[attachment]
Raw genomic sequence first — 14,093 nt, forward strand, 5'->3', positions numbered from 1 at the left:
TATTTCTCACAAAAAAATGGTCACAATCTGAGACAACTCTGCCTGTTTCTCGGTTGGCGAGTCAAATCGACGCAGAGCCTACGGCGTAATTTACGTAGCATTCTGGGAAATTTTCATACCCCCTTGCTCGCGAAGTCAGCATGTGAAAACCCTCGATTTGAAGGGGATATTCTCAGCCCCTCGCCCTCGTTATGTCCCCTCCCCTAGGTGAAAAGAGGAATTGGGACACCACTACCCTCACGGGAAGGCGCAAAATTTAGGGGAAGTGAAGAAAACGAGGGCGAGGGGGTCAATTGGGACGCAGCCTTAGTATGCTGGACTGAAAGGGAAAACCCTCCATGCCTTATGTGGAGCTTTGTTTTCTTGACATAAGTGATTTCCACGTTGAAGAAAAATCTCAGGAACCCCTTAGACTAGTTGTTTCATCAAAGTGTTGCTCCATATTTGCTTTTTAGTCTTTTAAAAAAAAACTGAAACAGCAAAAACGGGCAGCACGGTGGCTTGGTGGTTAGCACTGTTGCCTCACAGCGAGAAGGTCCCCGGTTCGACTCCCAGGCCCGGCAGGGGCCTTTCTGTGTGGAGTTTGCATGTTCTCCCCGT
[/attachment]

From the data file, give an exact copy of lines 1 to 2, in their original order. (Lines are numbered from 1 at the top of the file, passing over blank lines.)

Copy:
Raw genomic sequence first — 14,093 nt, forward strand, 5'->3', positions numbered from 1 at the left:
TATTTCTCACAAAAAAATGGTCACAATCTGAGACAACTCTGCCTGTTTCTCGGTTGGCGAGTCAAATCGACGCAGAGCCTACGGCGTAATTTACGTAGCATTCTGGGAAATTTTCATACCCCCTTGCTCGCGAAGTCAGCATGTGAAAACCCTCGATTTGAAGGGGATATTCTCAGCCCCTCGCCCTCGTTATGTCCCCTCCCCTAGGTGAAAAGAGGAATTGGGACACCACTACCCTCACGGGAAGGCGCAAAATTTAGGGGAAGTGAAGAAAACGAGGGCGAGGGGGTCAATTGGGACGCAGCCTTAGTATGCTGGACTGAAAGGGAAAACCCTCCATGCCTTATGTGGAGCTTTGTTTTCTTGACATAAGTGATTTCCACGTTGAAGAAAAATCTCAGGAACCCCTTAGACTAGTTGTTTCATCAAAGTGTTGCTCCATATTTGCTTTTTAGTCTTTTAAAAAAAAACTGAAACAGCAAAAACGGGCAGCACGGTGGCTTGGTGGTTAGCACTGTTGCCTCACAGCGAGAAGGTCCCCGGTTCGACTCCCAGGCCCGGCAGGGGCCTTTCTGTGTGGAGTTTGCATGTTCTCCCCGT